Peer-to-peer technology appears to have resurfaced in a worm last weekend.
The worm, dubbed Nugache and classified also as bot software, attempts to infect systems through email, America Online's instant messaging network, and network shares on vulnerable computers. Once it compromises a computer, the program uses a seed list of 22 different internet addresses to establish connections to other victims' computers in a peer-to-peer network.
The program appears to encrypt - or at least obfuscate - the data it sends to other servers, possibly making it harder for intrusion detection systems (IDSs) to detect the program, according to an analysis posted to a security mailing list by university network administrator Brian Eckman.
"The 'bot' - for lack of a better term - does not use DNS (the domain name system) to find any (command and control network); it also does not use any human readable string in its communication," Eckman, a security analyst at the University of Minnesota, wrote in his analysis. "Therefore, many IDS measures will not help you detect infected hosts on your network."
The techniques represent the latest improvements for bots - the tools of choice for many online criminals aiming to turn compromised computers into cash. Typically, the programs allow a bot master to control a large network of infected systems - or botnet - by sending commands through an internet relay chat (IRC) system, the still extant precursors to the major IM networks. This latest variant of bot software shows that - threatened by investigators' ability to tap into command-and-control networks built on top of internet relay chat - bot masters are looking to peer-to-peer communications, encryption and other technologies to hide their tracks.
Botnets that take their commands through peer-to-peer channels will make defenders' jobs much more difficult, said Joe Stewart, senior security researcher with network protection firm Lurhq.
"If done properly, it makes it near impossible to shut down the botnet as a whole," Stewart said. "It also provides anonymity to the controller, because they can appear as just another node in the network."
The current lack of anonymity has obviously worried many attackers that run botnets, because the latest tools are focusing on ways of keeping communications private, said Vincent Weafer, senior director for security software maker Symantec's response team (SecurityFocus is owned by Symantec.)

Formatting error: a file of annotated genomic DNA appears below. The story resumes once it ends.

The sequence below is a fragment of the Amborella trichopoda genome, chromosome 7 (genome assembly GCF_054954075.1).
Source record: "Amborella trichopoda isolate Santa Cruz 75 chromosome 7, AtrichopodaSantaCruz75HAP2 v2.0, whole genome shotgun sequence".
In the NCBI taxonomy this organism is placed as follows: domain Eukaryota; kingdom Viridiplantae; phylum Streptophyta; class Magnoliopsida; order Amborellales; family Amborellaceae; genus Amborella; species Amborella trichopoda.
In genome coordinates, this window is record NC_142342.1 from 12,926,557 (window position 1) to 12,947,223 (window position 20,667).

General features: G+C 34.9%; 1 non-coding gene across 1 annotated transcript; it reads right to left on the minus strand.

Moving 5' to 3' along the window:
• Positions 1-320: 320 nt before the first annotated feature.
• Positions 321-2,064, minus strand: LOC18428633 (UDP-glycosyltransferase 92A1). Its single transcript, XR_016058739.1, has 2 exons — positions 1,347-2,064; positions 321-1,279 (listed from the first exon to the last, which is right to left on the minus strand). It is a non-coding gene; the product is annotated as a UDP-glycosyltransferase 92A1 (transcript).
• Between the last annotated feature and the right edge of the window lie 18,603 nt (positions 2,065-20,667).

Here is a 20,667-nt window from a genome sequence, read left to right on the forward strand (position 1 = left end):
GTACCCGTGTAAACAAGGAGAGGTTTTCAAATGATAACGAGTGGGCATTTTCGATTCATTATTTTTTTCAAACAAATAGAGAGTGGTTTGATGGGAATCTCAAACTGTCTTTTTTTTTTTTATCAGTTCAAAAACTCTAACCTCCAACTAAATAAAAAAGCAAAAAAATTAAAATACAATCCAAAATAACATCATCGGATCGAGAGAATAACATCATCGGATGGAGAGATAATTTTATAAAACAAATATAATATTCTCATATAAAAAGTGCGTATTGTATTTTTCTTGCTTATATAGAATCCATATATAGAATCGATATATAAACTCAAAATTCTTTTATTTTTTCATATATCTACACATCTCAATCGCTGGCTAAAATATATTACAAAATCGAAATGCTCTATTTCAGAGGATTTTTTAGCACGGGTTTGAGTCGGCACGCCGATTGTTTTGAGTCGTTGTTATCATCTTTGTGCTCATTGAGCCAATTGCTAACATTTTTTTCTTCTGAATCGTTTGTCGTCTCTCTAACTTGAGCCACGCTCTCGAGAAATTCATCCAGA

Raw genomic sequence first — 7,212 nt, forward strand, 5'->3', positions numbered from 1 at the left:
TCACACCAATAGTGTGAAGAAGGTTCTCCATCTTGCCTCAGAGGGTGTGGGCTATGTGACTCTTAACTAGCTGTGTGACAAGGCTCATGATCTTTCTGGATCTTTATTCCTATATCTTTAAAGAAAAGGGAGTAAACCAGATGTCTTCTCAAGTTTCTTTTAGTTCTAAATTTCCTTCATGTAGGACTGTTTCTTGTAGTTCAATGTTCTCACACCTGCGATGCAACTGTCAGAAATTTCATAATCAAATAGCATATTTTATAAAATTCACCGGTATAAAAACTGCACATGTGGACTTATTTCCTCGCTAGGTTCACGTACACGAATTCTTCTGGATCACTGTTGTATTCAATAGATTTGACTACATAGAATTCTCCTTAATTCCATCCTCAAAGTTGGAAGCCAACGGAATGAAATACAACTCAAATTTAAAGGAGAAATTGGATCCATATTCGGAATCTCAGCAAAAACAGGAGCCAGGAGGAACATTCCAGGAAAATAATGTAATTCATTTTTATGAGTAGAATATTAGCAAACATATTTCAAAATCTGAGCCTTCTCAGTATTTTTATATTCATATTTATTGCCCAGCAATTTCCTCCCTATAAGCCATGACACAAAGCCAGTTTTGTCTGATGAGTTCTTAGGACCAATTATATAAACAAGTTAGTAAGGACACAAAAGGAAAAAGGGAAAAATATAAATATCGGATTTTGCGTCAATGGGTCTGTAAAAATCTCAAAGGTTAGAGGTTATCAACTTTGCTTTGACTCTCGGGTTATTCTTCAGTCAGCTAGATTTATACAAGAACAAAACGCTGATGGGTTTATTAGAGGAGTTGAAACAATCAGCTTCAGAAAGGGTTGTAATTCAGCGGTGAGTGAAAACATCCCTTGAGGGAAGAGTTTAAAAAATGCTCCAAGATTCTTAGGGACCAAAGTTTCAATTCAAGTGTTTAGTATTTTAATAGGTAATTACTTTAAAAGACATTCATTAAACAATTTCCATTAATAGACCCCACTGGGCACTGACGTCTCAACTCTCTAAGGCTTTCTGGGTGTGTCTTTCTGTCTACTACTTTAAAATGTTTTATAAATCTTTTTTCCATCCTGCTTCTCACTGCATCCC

"IRC is really disappearing," Weafer said. "There is a big movement towards alternative channels - at least encrypted channels - to prevent people from eavesdropping."
While the analysis of Nugache is still preliminary, research shows that it infects systems by sending executable files attached to email messages, by attempting to convince victims to download the program by clicking on a link sent through AOL's instant messaging client, and by exploiting two vulnerabilities in unpatched systems running Microsoft Windows. Currently, the program does not seem to have spread far, Weafer said.
Using peer-to-peer communications to create an ad-hoc network for controlling compromised computers is not new, but the functionality within bot software has steadily improved.
The Slapper worm, which started infecting certain varieties of Linux in September 2002, used a peer-to-peer protocol to command other worm-infected computers to carry out one of three types of denial-of-service attacks. A year after Slapper, another bot - dubbed Sinit - used peer-to-peer communications to create a network of connected compromised PCs that could be updated with additional software using its own protocol. In 2004, security researchers warned that Phatbot - a variant of the prolific Agobot codebase - used a peer-to-peer system created by America Online as part of an open source project to send commands to other compromised systems.
Whether Nugache's techniques for communicating over peer-to-peer networks will become part of other bot master's toolboxes depends largely on whether the malicious software writer that created the program shares his code, said Mikko Hyppönen, chief research officer for anti-virus firm F-Secure. At least two other families of bot code have seen widespread development because the source code is widely available.
"It all comes down to whether the code ends up being shared or not,"Hyppönen said. "We have not seen it out on the internet yet."
A flaw in Nugache could make it easy to shut down, according to Lurhq's Stewart. The initial list of servers appears to be hard coded into the worm, suggesting that blocking those initial 22 internet addresses could stop the botnet from growing.
"As it stands, with this one, all that has to be done is shut down a couple dozen infected home-user systems," he said.
Yet, the push towards peer-to-peer botnets will be harder to stop.
This article originally appeared in Security Focus.
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